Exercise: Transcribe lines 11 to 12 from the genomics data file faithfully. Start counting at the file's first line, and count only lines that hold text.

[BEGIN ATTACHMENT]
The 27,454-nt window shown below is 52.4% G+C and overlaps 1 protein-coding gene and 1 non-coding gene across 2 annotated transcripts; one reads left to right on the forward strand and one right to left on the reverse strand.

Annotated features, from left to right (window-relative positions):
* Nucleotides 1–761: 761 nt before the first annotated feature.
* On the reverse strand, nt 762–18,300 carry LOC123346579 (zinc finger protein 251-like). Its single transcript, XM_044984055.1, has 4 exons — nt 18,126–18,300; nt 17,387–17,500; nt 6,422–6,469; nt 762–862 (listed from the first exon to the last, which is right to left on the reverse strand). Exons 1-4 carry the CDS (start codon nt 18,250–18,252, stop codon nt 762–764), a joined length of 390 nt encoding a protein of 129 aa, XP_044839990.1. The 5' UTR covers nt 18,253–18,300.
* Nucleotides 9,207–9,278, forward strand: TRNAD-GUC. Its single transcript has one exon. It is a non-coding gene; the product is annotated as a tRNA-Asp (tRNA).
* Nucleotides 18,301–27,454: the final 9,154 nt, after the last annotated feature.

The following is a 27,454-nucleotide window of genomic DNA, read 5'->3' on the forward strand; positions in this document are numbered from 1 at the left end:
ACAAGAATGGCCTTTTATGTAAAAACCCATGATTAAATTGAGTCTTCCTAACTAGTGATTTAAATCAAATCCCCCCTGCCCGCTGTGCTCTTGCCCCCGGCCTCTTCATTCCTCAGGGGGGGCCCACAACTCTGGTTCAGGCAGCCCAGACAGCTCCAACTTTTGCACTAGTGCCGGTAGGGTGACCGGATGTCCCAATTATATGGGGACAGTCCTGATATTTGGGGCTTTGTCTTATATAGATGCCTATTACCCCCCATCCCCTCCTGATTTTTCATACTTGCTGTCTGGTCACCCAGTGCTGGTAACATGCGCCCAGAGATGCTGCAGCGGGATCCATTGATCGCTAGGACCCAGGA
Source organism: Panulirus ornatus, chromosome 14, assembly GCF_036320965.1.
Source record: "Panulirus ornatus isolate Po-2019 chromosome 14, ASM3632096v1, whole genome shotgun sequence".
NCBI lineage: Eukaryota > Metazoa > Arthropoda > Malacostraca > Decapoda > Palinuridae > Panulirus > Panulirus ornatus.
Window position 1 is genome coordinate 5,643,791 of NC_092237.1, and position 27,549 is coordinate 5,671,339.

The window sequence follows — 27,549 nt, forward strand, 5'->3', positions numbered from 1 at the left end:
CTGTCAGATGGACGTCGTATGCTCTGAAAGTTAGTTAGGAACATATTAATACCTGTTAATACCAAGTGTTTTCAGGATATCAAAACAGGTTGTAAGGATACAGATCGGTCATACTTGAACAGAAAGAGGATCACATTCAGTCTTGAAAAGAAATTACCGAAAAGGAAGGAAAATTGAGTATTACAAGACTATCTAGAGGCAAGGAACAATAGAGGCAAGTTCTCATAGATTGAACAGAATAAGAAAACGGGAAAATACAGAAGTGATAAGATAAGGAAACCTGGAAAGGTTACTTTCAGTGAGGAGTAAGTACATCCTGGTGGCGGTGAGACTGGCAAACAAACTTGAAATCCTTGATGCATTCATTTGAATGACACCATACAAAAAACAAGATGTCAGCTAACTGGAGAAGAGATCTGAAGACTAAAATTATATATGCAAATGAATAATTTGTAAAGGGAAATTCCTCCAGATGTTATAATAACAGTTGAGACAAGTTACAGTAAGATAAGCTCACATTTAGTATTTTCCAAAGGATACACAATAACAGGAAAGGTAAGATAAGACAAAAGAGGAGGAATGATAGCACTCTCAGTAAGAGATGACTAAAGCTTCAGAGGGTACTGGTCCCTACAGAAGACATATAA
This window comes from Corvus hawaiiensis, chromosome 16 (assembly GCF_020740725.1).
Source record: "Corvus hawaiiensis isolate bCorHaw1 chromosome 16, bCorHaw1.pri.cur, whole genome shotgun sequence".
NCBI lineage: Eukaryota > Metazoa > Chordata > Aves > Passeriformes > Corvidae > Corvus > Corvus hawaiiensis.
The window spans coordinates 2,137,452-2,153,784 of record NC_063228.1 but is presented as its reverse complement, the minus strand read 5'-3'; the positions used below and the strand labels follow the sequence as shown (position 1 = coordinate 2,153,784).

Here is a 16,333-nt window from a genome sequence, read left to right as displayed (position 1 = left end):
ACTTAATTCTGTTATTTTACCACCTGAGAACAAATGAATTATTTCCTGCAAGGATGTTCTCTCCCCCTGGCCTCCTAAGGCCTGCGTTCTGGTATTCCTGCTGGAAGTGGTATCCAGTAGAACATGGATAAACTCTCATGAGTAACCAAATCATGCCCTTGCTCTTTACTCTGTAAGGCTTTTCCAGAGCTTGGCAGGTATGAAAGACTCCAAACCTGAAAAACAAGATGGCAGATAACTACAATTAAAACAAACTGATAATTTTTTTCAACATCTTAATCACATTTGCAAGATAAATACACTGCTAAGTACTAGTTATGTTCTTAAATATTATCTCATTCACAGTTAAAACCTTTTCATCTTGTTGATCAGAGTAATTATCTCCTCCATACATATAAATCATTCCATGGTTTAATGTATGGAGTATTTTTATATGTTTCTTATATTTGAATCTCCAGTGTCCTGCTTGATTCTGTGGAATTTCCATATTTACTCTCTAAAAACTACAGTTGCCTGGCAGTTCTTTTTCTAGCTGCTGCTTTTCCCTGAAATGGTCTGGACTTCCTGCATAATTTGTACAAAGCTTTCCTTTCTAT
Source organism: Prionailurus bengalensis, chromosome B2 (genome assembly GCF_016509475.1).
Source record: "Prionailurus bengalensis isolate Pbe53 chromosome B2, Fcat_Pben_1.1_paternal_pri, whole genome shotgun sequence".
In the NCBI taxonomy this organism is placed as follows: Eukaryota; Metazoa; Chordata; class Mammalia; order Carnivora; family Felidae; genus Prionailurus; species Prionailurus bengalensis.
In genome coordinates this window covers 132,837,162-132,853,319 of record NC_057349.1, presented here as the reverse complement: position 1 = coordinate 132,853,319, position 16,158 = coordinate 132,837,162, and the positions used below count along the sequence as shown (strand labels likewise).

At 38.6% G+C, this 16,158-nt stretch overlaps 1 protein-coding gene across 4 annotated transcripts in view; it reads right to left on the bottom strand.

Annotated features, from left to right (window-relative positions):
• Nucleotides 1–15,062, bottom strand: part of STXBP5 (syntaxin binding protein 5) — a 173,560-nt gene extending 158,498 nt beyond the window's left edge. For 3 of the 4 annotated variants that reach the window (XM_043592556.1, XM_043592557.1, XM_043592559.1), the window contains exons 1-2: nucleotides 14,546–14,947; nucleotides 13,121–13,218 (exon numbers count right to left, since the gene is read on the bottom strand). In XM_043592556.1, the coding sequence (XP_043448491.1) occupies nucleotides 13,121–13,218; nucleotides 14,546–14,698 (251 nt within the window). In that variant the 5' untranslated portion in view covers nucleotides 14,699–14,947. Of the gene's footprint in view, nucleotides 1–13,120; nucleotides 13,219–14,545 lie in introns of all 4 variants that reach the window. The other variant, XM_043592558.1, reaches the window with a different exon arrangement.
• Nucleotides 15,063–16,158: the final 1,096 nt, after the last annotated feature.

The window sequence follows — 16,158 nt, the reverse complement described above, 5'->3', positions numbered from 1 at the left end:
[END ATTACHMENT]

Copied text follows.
NCBI lineage: Eukaryota > Metazoa > Arthropoda > Malacostraca > Decapoda > Palinuridae > Panulirus > Panulirus ornatus.
Window position 1 is genome coordinate 5,643,791 of NC_092237.1, and position 27,549 is coordinate 5,671,339.